CCI Students and Faculty Present at SSSR Conference in Australia

Left to right: Hall-Mills, Smith, Hines, Reed, King St. Remy, Farquharson

This summer, two CCI faculty members– Dr. Shannon Hall-Mills and Dr. Kelly Farquharson–and four graduate students–Anne Reed, Kiana Hines, Shaylyn King St. Remy, and Jasmine Smith– had the opportunity to travel to Queensland, Australia to attend the Society for the Scientific Study of Reading’s (SSSR) annual conference. Dr. Shannon Hall-Mills, Dr. Kelly Farquharson, Kiana Hines, and Anne Reed were also able to present at the conference.

SSSR promotes the scientific study of reading and works to disseminate information about reading and other related topics. This summer’s conference in Australia was their 30th annual. Reed explained her experience at the event, saying, “SSSR is a more intimate conference than some others I attend so I appreciate the smaller setting that allows for more interaction with attendees. The conference is also very intentional to connect students and early career researchers, like me, with more seasoned professionals. Those connections are invaluable as I find my research footing.”

At the conference, Reed presented a poster titled “How does SLPs’ level of self-efficacy contribute to eligibility decision-making for children with reading and other language disorders?” which described findings that SLP job satisfaction predicts self-efficacy which in turn predicts the number of data sources used by SLPs to make eligibility decisions. Reed shared, “The poster I presented at SSSR represents the initial findings from the survey of school based SLPs. I’m looking forward to continued analysis of the data and disseminating future findings!”

Kiana Hines also presented her project “Calculating Morphological Complexity Meets Automation: Using Morpholex to Analyze the Morphological Complexity of Oral Narrative Samples of Spanish-English Learners” which she explained, “discusses the use of an automated tool to assess the production of different morphemes or parts of words in the language samples of Spanish English learners. This tool is groundbreaking within the field of reading and speech language pathology because analyzing language samples is usually perceived as a laborious task that is often avoided.”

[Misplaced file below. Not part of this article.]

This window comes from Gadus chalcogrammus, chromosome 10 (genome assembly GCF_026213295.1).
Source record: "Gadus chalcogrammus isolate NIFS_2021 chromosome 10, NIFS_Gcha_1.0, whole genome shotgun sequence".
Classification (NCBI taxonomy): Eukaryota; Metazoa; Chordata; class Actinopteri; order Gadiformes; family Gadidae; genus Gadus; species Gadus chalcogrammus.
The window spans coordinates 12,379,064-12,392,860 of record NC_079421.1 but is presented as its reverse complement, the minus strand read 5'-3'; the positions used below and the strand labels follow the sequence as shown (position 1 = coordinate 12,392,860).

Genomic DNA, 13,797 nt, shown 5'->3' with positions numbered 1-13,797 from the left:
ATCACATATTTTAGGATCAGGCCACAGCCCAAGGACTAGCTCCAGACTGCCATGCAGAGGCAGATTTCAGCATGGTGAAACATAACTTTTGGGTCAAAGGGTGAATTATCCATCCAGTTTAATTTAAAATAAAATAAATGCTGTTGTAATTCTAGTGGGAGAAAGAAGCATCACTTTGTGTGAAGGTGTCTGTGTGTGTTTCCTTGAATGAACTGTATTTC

Dr. Hall-Mills’ podium presentation, “Exploring the relationship of academic vocabulary use and writing quality across genres in adolescent writing” addressed important gaps in the current research for older students with and without written language difficulties. 

Hall-Mills noted, “People might wonder why speech-language pathologists would be invested in reading research and literacy intervention. Many of our presentations to this conference have helped elevate the role of the SLP within interdisciplinary approaches to the scientific study of reading. This is because SLPs have unique knowledge of language development and skills in preventing, identifying, and treating language disorders, which often relate to children’s difficulties with literacy… Attendees and presenters shared a significant interest in advancing the science of reading and improving educational practices across languages, countries, and education systems. I am excited about new collaborations and appreciated the opportunity to learn more about the work underway around the globe!” 

The attendees explained that they were also able to explore and enjoy the sights during their time in Australia. Reed and Hall-Mills both spent time snorkeling the Great Barrier Reef while Hines saw the Sydney Opera House and tried indigenous prepared food such as smoked kangaroo and emu!

Conference attendees included FSU faculty members Dr. Shannon Hall-Mills and Dr. Kelly Farquharson and doctoral students Anne Reed, Kiana Hines, Shaylyn King St. Remy, and Jasmine Smith.